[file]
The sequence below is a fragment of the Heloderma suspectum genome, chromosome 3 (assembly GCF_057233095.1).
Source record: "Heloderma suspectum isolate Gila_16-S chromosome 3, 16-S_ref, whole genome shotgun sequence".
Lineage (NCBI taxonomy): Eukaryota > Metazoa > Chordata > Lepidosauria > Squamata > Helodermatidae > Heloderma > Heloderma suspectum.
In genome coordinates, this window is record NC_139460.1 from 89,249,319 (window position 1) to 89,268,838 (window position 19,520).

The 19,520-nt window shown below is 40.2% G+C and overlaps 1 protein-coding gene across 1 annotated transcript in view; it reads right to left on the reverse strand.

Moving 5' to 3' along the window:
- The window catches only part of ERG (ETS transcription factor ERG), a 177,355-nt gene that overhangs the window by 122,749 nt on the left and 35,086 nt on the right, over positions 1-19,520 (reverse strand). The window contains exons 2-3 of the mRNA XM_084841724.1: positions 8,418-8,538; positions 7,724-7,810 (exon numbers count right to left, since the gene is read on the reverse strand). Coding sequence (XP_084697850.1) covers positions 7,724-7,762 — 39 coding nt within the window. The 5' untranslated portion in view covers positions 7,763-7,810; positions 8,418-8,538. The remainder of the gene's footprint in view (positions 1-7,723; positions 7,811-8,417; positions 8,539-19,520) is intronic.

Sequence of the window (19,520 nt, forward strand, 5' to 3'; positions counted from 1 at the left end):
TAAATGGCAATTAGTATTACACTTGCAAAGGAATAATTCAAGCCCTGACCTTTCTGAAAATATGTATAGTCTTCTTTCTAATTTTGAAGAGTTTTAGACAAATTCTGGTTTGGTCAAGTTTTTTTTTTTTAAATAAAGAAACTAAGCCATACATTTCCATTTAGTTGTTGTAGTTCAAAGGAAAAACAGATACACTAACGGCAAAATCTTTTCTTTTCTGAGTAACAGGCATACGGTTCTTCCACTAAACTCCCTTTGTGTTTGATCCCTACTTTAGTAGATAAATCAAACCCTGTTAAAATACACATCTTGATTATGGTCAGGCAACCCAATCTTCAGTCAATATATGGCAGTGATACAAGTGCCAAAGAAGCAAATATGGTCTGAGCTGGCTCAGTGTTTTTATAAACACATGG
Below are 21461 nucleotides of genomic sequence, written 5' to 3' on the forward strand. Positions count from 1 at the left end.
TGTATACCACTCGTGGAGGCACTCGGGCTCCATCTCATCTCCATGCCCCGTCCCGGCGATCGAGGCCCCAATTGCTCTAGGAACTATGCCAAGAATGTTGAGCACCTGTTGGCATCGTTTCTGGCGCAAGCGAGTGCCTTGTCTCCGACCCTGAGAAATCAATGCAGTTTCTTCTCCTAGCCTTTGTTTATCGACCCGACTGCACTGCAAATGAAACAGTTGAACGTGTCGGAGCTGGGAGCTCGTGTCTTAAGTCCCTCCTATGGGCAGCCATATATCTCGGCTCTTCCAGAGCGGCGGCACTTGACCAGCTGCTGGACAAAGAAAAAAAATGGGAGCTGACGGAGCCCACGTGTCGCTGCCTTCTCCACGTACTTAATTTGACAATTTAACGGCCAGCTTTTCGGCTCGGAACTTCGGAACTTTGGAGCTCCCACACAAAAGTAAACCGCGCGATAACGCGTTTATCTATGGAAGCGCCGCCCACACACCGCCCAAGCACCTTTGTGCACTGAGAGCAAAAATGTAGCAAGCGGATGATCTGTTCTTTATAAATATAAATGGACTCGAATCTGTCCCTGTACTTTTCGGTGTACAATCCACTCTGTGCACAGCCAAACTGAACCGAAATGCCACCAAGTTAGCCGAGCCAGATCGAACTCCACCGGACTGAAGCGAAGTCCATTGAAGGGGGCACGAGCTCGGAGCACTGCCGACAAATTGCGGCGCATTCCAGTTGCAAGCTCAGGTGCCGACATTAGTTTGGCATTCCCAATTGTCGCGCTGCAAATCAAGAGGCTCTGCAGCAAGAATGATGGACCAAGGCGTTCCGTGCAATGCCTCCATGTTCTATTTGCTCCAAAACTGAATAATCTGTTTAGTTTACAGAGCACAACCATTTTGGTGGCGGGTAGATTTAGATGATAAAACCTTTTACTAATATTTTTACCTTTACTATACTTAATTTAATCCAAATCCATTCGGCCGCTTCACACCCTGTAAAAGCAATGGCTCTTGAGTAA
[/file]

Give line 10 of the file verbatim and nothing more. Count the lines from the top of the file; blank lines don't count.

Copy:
Below are 21461 nucleotides of genomic sequence, written 5' to 3' on the forward strand. Positions count from 1 at the left end.